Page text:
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Torre staying on same course
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07/08/2004  3:49 PM ET
Torre staying on same course
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Joe Torre's roster features 20 position players and 12 pitchers, and his philosophy is simple: play as many players as you possibly can. (Julie Jacobson/AP)

NEW YORK -- It has been two years since Joe Torre managed the American League in the All-Star Game, but the Yankees' skipper is taking the same approach into next week's Midsummer Classic.

Torre, whose Yankees received home-field advantage in the 2003 World Series as a result of the AL's victory in last year's All-Star Game, has managed five All-Star teams since 1997, but never before has he done so with home-field of the World Series at stake.

In his five previous All-Star trips as a manager, Torre has won four games and tied another. That tie, which came in the 2002 game, brought on the new format, which rewards the winning league with home-field in the Fall Classic.

"We got home-field advantage last year and it didn't do us any good," said Torre, whose Yankees fell to the Florida Marlins in six games. "My feeling is that everybody on this All-Star team is worthy of being on the team, and I have a little resentment for people who didn't think that we tried to win in the past just because we had a tie game a couple of years ago. Any time you put an All-Star in a uniform, there's only one thing on their mind -- to win a ballgame."

Torre's roster features 20 position players and 12 pitchers, and his philosophy is simple: play as many players as you possibly can.

"I would like to get as many of these players in the game as possible, especially players who have never been in an All-Star Game," Torre said. "It's a great experience. Being here, for the first and maybe for the only time, it's something I think they should experience."

Of the 32 players on his roster, 13 of them will be making their first appearance as All-Stars, something Torre did as a player in 1963. Torre didn't play in that game, getting his first All-Star at-bat the following year.

"I like getting guys in the game who haven't played before," Torre said. "My history in the All-Star Game is that I've been able to get just about everybody into every game that I've managed. I'd like to be able to do that again. As long as you have extra pitching, you're not going to finish in a tie ballgame."

Last year, Texas' Hank Blalock -- in his first All-Star at-bat -- gave the AL the win with a pinch-hit, two-run home run against eventual NL Cy Young winner Eric Gagne. No matter who Torre chooses to play in what inning, he has a deep bench filled with his league's best players to choose from, so he won't abandon his customary approach.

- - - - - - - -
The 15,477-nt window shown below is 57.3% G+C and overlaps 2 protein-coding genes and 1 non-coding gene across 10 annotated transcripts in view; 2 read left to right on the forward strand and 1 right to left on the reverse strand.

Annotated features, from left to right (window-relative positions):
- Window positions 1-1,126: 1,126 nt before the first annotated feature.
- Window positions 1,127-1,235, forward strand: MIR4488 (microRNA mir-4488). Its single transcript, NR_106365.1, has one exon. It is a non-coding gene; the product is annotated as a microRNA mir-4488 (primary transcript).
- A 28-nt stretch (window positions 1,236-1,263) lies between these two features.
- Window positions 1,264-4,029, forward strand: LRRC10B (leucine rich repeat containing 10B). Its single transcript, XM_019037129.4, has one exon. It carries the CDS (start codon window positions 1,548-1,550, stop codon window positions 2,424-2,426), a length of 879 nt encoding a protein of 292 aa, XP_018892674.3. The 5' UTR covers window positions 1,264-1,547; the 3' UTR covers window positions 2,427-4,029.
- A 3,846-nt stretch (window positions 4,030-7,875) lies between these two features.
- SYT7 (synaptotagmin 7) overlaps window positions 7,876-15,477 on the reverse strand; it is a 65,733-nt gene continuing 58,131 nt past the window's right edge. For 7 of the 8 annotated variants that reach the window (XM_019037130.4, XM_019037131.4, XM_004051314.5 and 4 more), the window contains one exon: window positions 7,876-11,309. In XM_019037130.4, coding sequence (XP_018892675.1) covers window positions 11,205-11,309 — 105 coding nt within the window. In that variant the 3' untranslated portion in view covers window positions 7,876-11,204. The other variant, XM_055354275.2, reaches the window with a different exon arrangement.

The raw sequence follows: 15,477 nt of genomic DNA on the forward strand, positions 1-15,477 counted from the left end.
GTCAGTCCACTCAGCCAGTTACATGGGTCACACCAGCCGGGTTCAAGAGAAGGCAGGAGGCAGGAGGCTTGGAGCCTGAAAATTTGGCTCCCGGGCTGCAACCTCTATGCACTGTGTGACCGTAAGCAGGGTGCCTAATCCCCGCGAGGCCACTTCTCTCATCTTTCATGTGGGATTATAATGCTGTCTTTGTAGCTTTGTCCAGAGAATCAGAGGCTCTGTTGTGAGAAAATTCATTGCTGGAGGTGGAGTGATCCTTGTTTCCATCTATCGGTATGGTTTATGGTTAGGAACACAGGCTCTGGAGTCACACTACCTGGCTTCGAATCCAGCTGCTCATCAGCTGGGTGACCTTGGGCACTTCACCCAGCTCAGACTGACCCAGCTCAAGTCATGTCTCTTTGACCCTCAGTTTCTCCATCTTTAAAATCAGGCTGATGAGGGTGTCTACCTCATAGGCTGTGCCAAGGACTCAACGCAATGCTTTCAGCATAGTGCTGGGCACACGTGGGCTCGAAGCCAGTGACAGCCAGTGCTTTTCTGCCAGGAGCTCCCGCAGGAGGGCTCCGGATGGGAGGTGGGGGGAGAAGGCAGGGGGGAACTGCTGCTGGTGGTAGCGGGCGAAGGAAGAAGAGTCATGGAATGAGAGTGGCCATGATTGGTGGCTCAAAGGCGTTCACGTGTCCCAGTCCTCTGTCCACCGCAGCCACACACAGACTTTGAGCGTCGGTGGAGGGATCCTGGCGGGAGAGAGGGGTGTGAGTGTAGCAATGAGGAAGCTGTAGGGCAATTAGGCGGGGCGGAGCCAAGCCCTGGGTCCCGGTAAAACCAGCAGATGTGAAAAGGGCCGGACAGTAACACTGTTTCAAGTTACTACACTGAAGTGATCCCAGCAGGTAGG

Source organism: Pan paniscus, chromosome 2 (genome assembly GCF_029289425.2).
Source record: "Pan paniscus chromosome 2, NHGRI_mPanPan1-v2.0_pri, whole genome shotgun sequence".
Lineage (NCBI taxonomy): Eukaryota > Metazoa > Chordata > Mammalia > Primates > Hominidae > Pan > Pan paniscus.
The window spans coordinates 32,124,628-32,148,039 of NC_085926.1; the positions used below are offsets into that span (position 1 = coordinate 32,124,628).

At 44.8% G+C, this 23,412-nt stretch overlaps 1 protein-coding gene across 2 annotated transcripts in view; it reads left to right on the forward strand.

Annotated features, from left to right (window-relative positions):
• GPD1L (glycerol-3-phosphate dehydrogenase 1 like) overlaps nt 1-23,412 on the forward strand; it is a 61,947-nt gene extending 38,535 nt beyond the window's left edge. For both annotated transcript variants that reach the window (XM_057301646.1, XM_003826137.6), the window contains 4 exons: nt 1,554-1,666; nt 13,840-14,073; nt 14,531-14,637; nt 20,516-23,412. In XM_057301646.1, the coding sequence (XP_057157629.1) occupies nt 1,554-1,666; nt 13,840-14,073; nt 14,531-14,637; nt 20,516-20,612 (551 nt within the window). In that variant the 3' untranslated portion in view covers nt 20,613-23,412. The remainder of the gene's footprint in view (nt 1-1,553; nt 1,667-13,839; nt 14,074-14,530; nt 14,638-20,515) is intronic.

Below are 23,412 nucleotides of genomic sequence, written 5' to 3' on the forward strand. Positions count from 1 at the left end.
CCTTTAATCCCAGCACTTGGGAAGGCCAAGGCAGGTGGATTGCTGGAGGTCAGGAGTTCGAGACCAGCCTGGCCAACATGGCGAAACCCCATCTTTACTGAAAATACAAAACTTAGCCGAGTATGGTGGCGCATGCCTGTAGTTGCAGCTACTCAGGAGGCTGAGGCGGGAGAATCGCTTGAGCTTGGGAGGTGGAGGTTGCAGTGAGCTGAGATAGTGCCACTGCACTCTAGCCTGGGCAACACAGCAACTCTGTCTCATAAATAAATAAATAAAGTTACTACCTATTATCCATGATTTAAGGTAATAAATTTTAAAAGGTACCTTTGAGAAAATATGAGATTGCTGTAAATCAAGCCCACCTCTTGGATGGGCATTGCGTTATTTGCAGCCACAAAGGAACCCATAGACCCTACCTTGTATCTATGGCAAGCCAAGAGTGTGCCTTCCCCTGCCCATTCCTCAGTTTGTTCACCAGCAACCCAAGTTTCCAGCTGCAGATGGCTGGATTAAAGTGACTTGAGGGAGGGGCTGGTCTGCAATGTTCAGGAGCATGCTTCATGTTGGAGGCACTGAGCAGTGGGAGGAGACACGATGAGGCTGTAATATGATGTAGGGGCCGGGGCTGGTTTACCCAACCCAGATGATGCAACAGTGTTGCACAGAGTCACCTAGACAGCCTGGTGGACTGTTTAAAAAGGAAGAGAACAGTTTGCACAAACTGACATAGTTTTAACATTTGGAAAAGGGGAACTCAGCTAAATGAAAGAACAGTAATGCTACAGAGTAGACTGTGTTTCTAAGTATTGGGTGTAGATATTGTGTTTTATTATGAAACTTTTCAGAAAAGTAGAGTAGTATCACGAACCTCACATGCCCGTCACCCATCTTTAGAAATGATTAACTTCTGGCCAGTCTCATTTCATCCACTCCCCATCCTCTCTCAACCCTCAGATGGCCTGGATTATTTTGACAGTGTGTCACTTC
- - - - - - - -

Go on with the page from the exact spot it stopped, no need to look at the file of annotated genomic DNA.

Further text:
"I think winning is important, but home-field advantage in the World Series is a crapshoot," Torre said. "I won't manage any differently. You manage to try to win a game, but you can't concern yourself with what that represents."

The one area in which Torre may manage differently will be his handling of Barry Bonds, who recently became the all-time walks leader in Major League history. Bonds, who has been intentionally walked a remarkable 67 times (one shy of his career-high, 68, set in 2002) in the first 74 games of the season, will get his chances to swing the bat on Tuesday -- at least early on.

"I'd hate to say there'd be no circumstances [in which he would intentionally walk him], but I'm not sure Barry Bonds will be there in the ninth inning," Torre said. "Early in the game, I will not do it, but if it came down to the last inning in a tie game, I think I'd be forced to do it to try to win the game.

"If first base is open early in the game and he's going to be the hitter, I don't think the fans came to see somebody put four fingers up," Torre added. "We'll have All-Star against All-Star. ... He's in scoring position even with no one on base."

NL manager Jack McKeon agreed with his AL counterpart.

"Barry is a tremendous player," McKeon said. "I know people don't like to see managers walk him, but we have a job to do as well. Our job is to win ballgames, and he's probably the only single guy in baseball that I can think of who can beat you in so many ways."

With the addition of Hideki Matsui as the final member of the AL squad, Torre will have seven of his own players on his roster, as well as three others -- Ted Lilly, Kenny Rogers and Alfonso Soriano -- who he has managed with the Yankees. With nearly one-third of the roster filled with friendly faces, Torre will have a challenge ahead of him when it comes to playing each and every one of them.

"I think it's easy to manage an All-Star Game, because every player that comes is there to be a part of the experience," Torre said. "It's a little different in a National League ballpark, because you have to keep your mind on double-switching and pinch-hitting. I hope to get as many players in as I can, especially the ones who haven't played before."

Mark Feinsand is a reporter for MLB.com. This story was not subject to the approval of Major League Baseball or its clubs.

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